After receiving his doctorate in Theology in 1512, Luther was appointed professor of Moral Theology in the University of Wittenberg. He started his lectures on Romans in 1515, after spending three years lecturing on the Psalms.
These lectures, which were originally prepared by Luther in Latin, were not a formal commentary on Paul’s epistle but comprised of a series of lectures delivered to students.
In these lectures, Luther cites Augustine (especially his book On the Spirit and the Letter) more than any other Church Father in interpreting the text of Romans. However, Luther goes beyond Augustine to the original writings of Paul to sound the depths of the gospel of Christ.
Luther begins his Lectures on Romans by contrasting the ‘power of God’ with the power and knowledge of men which has been annulled by the cross, as the gospel reveals the righteousness of God (Rom.1.16-17). Here ‘the righteousness of God’ must not be understood as that righteousness by which God is righteous in himself, but as that righteousness by which God imparts in order to declare men righteous (justified). This righteousness must be distinguished from the righteousness which Aristotle discusses in his Ethics, which follows upon and flows from actions. God’s righteousness precedes works, and works result from it.
God’s righteousness is from ‘faith unto faith’ and involves growth, to greater clarity and apprehension so that the believer ‘who is righteous can be justified still’ (Rev.22.11).
In expounding Romans 12.2, Luther describes the process by which the grace of God awakens the soul, sanctifies and renews the mind. Our deliverance from a legal viewpoint is immediate but from the experiential, it comes in stages, like the blind man’s healing at Bethsaida (Mk.8.24).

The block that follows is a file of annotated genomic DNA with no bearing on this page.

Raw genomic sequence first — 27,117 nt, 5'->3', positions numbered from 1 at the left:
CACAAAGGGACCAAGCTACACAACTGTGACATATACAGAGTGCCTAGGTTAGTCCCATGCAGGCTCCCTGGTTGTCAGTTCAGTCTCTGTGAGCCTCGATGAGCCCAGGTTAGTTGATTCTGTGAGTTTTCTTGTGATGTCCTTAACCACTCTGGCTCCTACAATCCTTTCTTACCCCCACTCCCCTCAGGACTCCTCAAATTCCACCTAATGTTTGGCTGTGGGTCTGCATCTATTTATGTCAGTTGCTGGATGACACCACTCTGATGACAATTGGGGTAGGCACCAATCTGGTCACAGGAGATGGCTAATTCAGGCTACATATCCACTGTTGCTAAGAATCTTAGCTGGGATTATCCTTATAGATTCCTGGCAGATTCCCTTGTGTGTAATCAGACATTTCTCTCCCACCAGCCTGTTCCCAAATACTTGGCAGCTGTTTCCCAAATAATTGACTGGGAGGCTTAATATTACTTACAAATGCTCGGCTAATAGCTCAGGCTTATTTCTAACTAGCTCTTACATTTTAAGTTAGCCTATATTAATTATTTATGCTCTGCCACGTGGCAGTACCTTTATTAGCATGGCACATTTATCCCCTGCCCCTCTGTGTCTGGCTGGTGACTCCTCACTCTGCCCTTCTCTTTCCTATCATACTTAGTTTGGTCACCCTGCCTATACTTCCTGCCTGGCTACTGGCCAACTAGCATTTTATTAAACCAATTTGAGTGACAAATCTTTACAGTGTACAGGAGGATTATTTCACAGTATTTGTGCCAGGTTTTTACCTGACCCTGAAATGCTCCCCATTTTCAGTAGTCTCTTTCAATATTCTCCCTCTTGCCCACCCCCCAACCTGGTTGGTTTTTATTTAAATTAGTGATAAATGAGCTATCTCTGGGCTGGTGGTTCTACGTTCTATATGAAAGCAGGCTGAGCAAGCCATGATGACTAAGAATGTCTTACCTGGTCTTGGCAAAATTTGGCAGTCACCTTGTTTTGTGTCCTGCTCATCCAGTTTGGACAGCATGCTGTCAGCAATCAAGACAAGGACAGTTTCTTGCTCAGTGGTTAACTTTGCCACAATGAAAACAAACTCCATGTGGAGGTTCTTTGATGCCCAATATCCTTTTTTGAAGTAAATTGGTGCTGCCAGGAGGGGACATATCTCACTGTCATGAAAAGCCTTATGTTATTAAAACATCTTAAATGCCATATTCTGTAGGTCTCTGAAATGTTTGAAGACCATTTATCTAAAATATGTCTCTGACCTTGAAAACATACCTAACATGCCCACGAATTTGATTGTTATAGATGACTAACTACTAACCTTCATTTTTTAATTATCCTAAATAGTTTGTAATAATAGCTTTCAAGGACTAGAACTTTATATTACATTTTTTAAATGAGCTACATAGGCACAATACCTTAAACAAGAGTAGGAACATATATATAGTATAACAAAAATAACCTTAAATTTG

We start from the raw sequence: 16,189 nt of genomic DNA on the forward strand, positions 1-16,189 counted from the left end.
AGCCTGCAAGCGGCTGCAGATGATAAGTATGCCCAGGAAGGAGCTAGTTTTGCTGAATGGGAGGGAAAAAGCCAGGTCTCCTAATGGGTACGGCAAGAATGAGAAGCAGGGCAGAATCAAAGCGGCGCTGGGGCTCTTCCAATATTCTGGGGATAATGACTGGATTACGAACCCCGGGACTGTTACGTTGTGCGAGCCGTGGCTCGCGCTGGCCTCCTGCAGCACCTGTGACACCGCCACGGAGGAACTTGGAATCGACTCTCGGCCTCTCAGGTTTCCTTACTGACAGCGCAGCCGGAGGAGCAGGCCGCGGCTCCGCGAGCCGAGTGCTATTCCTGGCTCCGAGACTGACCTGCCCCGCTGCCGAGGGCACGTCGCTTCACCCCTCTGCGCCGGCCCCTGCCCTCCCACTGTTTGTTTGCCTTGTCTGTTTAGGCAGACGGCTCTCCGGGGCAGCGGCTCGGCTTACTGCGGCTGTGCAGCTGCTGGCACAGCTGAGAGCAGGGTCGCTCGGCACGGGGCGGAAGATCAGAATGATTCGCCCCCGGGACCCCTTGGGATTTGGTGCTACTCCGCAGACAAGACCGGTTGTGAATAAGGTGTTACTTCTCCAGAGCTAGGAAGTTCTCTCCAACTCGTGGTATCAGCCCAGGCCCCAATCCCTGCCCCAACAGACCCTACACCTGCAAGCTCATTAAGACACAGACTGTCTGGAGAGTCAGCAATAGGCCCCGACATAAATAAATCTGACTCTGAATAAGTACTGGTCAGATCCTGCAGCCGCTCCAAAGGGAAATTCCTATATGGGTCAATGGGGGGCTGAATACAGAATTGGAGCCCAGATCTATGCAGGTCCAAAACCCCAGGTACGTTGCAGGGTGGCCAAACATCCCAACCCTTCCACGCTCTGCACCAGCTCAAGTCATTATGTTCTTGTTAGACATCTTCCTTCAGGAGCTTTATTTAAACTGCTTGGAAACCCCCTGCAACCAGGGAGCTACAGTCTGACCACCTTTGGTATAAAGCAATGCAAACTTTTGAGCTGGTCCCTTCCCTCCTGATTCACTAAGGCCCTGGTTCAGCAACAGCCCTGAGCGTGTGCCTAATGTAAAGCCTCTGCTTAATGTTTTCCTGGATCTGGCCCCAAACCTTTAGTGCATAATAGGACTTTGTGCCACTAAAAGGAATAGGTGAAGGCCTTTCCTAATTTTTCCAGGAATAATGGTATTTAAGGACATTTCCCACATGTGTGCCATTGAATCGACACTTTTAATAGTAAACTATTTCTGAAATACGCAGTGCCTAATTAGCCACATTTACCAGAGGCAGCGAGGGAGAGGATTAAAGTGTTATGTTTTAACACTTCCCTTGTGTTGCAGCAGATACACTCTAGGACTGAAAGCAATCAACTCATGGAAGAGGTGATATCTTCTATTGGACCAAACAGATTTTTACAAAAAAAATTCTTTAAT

The first stage is not being, everyone is unrighteous and this means having nothing. This unrighteousness is imputed to us on account of a defect in our nature. As a result of the Fall, in breaking God’s Law, humanity’s trajectory changes because Adam’s disobedience made the whole world guilty and contaminated everything. I was conceived without righteousness because I lost it through Adam as if I was there at the same time. So sin began to rule in me before I began to be. For God reckons all to be unrighteous on account of the sin that is transferred by the first parents. “Our natures do pursue us like rats,” said Shakespeare.
The second stage is becoming. Becoming is justification. For by repenting, the sinner through ‘being acted upon by God’ (the new birth), moves from being unrighteous to being righteous and becomes a new creature in Christ. Justification is purely the action of God alone. A man becomes righteous by God covering his sin or by God not reckoning it to him because of his faith, not his good works. Luther explains imputation as a double action on the part of God. In the act of forgiveness God not only imputes (reckons) His righteousness in His mercy, He simultaneously does not impute the guilt of sin to us (Psalm 32.2).
The final stage of transformation is being, ‘through the renewal of the mind’. The Greek says ‘Be reformed by the renewing of the mind’. There is a strength and stayability in simply ‘being’ a disciple, after grace comes and we are regenerated. ‘Faith makes the dwelling but Christ the shadow and the secret place’. God, by His mercy, enters and seals the centre of my being and re-writes his Law on my heart and gifts me His Spirit without measure so that I come into fellowship with Him who inhabits eternity, whom the heaven of heavens cannot contain. ‘Christ is eternal. He is our life: through faith He flows into our life by the rays of his grace and remains in us’. This is the ‘royal road’ and the way of peace in the Spirit.